“After traveling all the way from Texas to North Dakota they seemed to develop a nervous habit of aimless roaming, which was not excelled even by the wolves,” wrote George Shafer, an early McKenzie County rancher. “Particularly were they inclined to follow buffalo trails, for if they once struck a trail across the prairie, there was no rest, day or night, until they found its destination.”
After making the long trip from Texas, the longhorns were thin and scrawny when they arrived on the northern Dakota range. After two years of grazing, they developed into “fine, large animals that always brought first class prices on the Chicago markets,” Shafer wrote.
The long cattle drives pioneered by the Reynolds brothers and a “daring band of Texas cowboys” continued every year until 1897, allowing ranches in the area to restock annually.
By the late 1880s, millions of cattle from Texas and other areas — many of them longhorns — were being fattened on western Dakota grasslands. But by the late 1880s, conditions on the overstocked range were deteriorating, setting the stage for a disaster that would strike a severe blow to the booming cattle industry, causing Roosevelt and many other ranchers to abandon stock raising.
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The idea to have longhorns grazing in Theodore Roosevelt National Park to commemorate the open range ranching era originated in the early 1960s.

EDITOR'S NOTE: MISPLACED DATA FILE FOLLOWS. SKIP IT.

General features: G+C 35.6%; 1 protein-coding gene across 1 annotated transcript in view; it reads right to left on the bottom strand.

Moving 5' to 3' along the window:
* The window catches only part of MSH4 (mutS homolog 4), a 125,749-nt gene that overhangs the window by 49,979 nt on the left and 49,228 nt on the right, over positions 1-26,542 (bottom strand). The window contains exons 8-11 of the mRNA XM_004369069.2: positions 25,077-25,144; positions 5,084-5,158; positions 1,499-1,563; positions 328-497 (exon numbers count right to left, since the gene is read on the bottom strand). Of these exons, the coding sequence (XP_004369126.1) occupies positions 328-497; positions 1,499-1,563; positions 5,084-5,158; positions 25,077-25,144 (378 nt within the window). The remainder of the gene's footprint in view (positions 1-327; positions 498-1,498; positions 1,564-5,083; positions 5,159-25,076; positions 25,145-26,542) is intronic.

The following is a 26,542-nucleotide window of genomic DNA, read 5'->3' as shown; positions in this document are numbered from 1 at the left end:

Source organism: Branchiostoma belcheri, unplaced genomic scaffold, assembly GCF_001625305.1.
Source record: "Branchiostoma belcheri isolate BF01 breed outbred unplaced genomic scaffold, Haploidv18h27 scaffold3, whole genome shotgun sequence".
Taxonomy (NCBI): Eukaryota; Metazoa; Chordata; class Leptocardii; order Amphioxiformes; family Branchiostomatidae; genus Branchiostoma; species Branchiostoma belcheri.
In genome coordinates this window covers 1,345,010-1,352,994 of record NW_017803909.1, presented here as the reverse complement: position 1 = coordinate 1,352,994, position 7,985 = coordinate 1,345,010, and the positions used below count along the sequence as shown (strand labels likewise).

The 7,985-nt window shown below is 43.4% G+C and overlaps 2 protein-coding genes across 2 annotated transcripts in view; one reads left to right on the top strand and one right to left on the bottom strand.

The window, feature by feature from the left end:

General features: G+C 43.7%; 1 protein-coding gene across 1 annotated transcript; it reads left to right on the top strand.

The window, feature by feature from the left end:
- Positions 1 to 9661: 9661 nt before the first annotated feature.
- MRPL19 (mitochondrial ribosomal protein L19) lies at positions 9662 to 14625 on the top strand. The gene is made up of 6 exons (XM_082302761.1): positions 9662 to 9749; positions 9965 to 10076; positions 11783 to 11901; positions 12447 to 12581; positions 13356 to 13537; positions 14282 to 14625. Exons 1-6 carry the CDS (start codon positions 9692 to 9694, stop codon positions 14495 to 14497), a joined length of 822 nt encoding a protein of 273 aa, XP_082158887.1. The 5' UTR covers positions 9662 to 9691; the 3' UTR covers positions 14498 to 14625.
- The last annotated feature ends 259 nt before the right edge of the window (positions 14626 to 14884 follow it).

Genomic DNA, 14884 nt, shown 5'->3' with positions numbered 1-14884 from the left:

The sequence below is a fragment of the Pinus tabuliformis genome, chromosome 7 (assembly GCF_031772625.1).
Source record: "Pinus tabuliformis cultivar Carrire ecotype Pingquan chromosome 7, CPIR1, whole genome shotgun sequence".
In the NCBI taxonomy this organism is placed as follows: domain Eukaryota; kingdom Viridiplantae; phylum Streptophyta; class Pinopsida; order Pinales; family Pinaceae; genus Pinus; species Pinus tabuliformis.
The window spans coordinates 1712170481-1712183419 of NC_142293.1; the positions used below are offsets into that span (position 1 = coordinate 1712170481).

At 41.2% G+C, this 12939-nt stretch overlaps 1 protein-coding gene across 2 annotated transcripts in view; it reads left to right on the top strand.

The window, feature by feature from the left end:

The National Park Service considered a proposal to establish what would be called Longhorn Ranch at the site of the former Peaceful Valley Ranch in the south unit, once a working ranch and the original park headquarters.
A plan drafted in 1961 touted the Longhorn Ranch as a way to fill a “long-felt need to interpret the story of the open range cattle industry on the Northern Plains.” The plan noted that the Elkhorn Ranch site, a small unit of the park that once served as the center of Roosevelt’s ranching operations, was remote and accessible on unimproved, gravel roads.
The Longhorn Ranch vision was to create a “typical ranch” that could be operated by a rancher under a concession permit and stocked with 10 or 12 longhorns that would graze inside a 300-acre, fenced pasture.
As planning evolved, the proposed ranch site shifted to the 218-acre Elkhorn Ranch site, 30 miles north of Medora, where a “full-blown living history site" was envisioned in a 1963 master plan.
The new plan called for a working herd of longhorn cattle, blacksmith demonstrations, motel, service station, restaurants, horse livery and 200-site campground. But that ambitious plan was streamlined by the 1970s, with almost no development of the Elkhorn site, with the possible exception of reconstruction of Roosevelt’s ranch house.
Interest in having longhorns in the park persisted, however. One proponent was Hal Davies, the editor of the Minot Daily News, according to a 1986 history of the park, “On the Open Margin” by David Harmon.
Another influential champion of keeping longhorns in the park was Sen. Milton Young, R-N.D. According to minutes of a 1966 park staff meeting, someone suggested the north unit could accommodate the cattle.
“If we do not accept the longhorn cattle, appropriates might be cut,” someone said at the meeting, according to Harmon. Six months later, in 1967, the park brought in half a dozen longhorns from the Fort Niobrara National Wildlife Refuge in Nebraska — the nucleus of the herd that remains today.
“While it cannot be said that the influence of Davies and Young caused the introduction of longhorns to Theodore Roosevelt (National Park), certainly political considerations played a part in the decision,” Harmon wrote.